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View Diary: The war over fossil fuels subsidies (41 comments)

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  •  Really? Nationalize? (2+ / 0-)
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    Anne Elk, MGross

    Do you really want the federal government to run a giant oil company? Statoil and Petrobras and doing a pretty good job and operate around the world, but they are only part state-owned. OTOH, you've got the Pemex model where lack of re-investment and technical capability is causing Mexican production to plummet - with highly undesirable results for the Mexican economy and dire implications for her northern neighbor. Same with Iran. Aramco is a different kettle of fish, as they are kept busy producing and redeveloping giant fields discovered 50 years ago.

    Relook at the tax breaks and potentially the royalty rates.

    Domestic deepwater development would take place (if allowed - it isn't right now) regardless of subsidies, it's just that some marginal projects would be uneconomic.

    As the price rises, there will be a windfall for the companies and the US treasury, and deepwater development will only become more economically attractive (at least until the high prices send us back into recession or worse).

    Also, keep in mind that less deepwater development in the US means more in less regulated parts of the world in addition to a big balance of trade deficit and loss of enormous revenues to the US treasury (oil and gas is 2nd largest source of revenue after IRS).

    Do you know who owns the most oil in the Gulf of Mexico? Answer: us. By virtue of royalties, the US actually gets more revenue than any single company operating offshore.

    Oh, BTW: we should send more of the revenue to the states affected  by the industry (mainly Louisiana) to use for coastal restoration.

    •  Norway (4+ / 0-)

      Salon: Why Norway's offshore drilling is safer

      Statoil operates the most environmentally friendly offshore oil rigs in the world -- because it's state-owned

      Slate: Avoiding the Oil Curse: What Norway can teach Iraq

      Norway has pursued a classically Scandinavian solution. It has viewed oil revenues as a temporary, collectively owned windfall that, instead of spurring consumption today, can be used to insulate the country from the storms of the global economy and provide a thick, goose-down cushion for the distant day when the oil wells run dry.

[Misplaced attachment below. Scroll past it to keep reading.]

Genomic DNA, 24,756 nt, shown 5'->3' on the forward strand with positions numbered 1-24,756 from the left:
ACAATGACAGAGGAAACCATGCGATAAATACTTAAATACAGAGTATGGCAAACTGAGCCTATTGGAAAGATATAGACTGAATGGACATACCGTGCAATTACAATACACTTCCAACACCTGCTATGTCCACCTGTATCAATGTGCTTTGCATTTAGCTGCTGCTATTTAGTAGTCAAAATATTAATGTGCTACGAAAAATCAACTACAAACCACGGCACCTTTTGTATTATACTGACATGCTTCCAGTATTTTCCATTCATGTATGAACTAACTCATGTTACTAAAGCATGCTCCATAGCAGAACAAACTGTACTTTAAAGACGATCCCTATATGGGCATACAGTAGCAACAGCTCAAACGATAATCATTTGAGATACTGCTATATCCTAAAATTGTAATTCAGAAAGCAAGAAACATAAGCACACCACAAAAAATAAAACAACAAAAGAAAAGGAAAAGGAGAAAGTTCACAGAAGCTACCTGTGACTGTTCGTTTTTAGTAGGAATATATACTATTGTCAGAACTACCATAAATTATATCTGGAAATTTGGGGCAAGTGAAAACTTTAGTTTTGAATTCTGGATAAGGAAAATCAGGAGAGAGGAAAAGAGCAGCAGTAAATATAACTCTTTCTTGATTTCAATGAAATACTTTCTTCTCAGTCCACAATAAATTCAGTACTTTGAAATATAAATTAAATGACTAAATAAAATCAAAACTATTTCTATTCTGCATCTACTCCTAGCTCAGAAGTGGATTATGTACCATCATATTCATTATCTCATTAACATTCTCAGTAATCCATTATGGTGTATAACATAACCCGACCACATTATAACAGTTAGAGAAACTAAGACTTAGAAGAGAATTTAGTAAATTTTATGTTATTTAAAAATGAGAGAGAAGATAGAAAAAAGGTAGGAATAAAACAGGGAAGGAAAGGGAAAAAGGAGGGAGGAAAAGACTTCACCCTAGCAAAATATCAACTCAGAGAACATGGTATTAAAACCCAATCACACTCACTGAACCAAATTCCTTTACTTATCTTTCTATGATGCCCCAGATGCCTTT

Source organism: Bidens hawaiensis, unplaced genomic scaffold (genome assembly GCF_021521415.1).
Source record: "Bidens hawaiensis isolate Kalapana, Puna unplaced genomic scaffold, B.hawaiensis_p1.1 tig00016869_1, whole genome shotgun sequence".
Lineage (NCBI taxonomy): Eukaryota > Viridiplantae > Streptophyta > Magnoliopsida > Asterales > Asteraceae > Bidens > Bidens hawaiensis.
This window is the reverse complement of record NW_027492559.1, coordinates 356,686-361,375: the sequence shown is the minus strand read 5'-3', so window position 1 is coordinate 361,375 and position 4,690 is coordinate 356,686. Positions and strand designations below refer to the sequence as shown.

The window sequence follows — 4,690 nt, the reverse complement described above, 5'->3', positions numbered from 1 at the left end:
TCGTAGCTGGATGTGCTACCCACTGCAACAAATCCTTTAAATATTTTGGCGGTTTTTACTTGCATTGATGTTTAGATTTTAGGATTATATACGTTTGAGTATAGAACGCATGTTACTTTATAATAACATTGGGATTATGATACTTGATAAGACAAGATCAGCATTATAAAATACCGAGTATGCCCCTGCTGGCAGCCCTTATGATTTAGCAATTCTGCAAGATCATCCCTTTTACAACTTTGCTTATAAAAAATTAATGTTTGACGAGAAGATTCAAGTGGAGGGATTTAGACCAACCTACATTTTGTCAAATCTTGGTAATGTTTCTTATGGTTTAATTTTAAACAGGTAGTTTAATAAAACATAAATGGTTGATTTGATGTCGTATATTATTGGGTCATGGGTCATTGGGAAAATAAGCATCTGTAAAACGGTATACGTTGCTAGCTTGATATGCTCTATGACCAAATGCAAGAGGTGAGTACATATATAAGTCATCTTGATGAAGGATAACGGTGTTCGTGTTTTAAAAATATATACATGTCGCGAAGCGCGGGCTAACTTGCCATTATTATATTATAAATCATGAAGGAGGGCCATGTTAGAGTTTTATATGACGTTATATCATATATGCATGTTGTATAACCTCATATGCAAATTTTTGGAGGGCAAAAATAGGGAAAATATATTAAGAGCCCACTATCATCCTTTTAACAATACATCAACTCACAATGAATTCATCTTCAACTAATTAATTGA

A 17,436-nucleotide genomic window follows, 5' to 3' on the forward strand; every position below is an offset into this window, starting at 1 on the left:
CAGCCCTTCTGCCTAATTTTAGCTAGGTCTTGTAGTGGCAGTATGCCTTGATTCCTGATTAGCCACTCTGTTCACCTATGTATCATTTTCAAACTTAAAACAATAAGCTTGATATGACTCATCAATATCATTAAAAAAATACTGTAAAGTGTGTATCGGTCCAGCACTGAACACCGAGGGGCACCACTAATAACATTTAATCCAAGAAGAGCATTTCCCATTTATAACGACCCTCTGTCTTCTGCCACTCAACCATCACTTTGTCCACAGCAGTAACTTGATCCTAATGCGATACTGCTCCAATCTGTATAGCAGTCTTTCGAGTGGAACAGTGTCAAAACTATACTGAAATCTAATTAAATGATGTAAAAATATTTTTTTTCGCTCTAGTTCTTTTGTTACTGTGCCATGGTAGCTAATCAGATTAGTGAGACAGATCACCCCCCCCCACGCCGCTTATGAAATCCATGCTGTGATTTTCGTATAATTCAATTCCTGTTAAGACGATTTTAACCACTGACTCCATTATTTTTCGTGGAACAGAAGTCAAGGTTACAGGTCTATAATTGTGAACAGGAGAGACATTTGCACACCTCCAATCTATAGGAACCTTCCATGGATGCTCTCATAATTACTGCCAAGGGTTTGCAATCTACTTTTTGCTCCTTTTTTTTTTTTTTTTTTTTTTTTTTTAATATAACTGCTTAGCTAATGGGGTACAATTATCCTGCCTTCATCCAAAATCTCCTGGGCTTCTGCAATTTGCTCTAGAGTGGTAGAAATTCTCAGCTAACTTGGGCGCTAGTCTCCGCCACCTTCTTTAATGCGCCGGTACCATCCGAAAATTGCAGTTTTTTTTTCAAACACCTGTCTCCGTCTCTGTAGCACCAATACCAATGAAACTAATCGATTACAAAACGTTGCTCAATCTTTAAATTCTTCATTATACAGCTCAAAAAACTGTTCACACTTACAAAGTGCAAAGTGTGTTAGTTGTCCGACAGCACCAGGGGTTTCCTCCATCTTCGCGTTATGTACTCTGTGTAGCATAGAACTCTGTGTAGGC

Less than 20 years after they started producing oil, the Norwegians realized their geological good luck would only be temporary. In 1990, the nation's parliament set up the Petroleum Fund of Norway to function as a fiscal shock absorber. Run under the auspices of the country's central bank, the fund, like the Alaska Fund, converts petrodollars into stocks and bonds. But instead of paying dividends, it uses revenues and appreciation to ensure the equitable distribution of wealth across generations.

      The U.S. would be better off with a Norwegian model than the corporate-profit driven oil exploration and production system we have in place today.

      •  Agreed - Norwegian model has worked well (1+ / 0-)
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        I like the fund and that they are also a publicly traded company with only part state-ownership.

        Statoil is not the only company that operates in Norwegian waters however - they still compete with the other companies; they did not take over or expropriate existing production like Mexico or Iran.

        Statoil is also quite active in the US Deepwater GOM.

      •  Statoil is a profit-driven public company (0+ / 0-)
      •  Norway wasn't nationalized, though. (2+ / 0-)
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        Magnifico, noladerf

        They built Statoil from the ground up, as Norway found oil.  They didn't get the company by appropriating other people's property.

        It would be more than a minor diplomatic incident if we confiscated billions of dollars in property from one of the United Kingdom's largest firms.

    •  Right. (1+ / 0-)
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      Nationalization is a non-starter. Heck, we can't even nationalize healthcare!

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